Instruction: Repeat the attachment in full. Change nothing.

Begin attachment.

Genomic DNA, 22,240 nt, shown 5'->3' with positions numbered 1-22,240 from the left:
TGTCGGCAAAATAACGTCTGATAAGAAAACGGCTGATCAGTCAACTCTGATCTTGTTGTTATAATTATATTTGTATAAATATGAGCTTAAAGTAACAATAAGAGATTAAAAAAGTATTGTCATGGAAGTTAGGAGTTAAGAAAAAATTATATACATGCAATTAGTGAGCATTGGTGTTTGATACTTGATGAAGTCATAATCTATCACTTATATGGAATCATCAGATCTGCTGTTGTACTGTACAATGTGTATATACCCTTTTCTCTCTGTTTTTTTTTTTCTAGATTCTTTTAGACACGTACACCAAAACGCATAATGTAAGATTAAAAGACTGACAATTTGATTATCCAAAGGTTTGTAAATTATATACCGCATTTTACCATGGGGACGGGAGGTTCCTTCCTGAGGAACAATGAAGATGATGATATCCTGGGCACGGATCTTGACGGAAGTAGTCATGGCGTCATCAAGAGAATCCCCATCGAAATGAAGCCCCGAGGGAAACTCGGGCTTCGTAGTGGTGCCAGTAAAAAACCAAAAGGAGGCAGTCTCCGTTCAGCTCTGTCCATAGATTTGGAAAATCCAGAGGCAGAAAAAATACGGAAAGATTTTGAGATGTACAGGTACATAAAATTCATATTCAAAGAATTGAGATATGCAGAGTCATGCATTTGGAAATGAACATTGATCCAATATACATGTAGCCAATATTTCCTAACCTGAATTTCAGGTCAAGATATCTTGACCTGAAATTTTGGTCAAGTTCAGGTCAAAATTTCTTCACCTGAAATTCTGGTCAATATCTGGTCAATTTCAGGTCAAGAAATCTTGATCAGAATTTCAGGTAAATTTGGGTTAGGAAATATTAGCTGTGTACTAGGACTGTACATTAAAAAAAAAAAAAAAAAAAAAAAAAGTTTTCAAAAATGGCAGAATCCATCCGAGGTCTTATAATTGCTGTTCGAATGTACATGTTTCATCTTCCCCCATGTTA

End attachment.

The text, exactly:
Genomic DNA, 22,240 nt, shown 5'->3' with positions numbered 1-22,240 from the left:
TGTCGGCAAAATAACGTCTGATAAGAAAACGGCTGATCAGTCAACTCTGATCTTGTTGTTATAATTATATTTGTATAAATATGAGCTTAAAGTAACAATAAGAGATTAAAAAAGTATTGTCATGGAAGTTAGGAGTTAAGAAAAAATTATATACATGCAATTAGTGAGCATTGGTGTTTGATACTTGATGAAGTCATAATCTATCACTTATATGGAATCATCAGATCTGCTGTTGTACTGTACAATGTGTATATACCCTTTTCTCTCTGTTTTTTTTTTTCTAGATTCTTTTAGACACGTACACCAAAACGCATAATGTAAGATTAAAAGACTGACAATTTGATTATCCAAAGGTTTGTAAATTATATACCGCATTTTACCATGGGGACGGGAGGTTCCTTCCTGAGGAACAATGAAGATGATGATATCCTGGGCACGGATCTTGACGGAAGTAGTCATGGCGTCATCAAGAGAATCCCCATCGAAATGAAGCCCCGAGGGAAACTCGGGCTTCGTAGTGGTGCCAGTAAAAAACCAAAAGGAGGCAGTCTCCGTTCAGCTCTGTCCATAGATTTGGAAAATCCAGAGGCAGAAAAAATACGGAAAGATTTTGAGATGTACAGGTACATAAAATTCATATTCAAAGAATTGAGATATGCAGAGTCATGCATTTGGAAATGAACATTGATCCAATATACATGTAGCCAATATTTCCTAACCTGAATTTCAGGTCAAGATATCTTGACCTGAAATTTTGGTCAAGTTCAGGTCAAAATTTCTTCACCTGAAATTCTGGTCAATATCTGGTCAATTTCAGGTCAAGAAATCTTGATCAGAATTTCAGGTAAATTTGGGTTAGGAAATATTAGCTGTGTACTAGGACTGTACATTAAAAAAAAAAAAAAAAAAAAAAAAAGTTTTCAAAAATGGCAGAATCCATCCGAGGTCTTATAATTGCTGTTCGAATGTACATGTTTCATCTTCCCCCATGTTA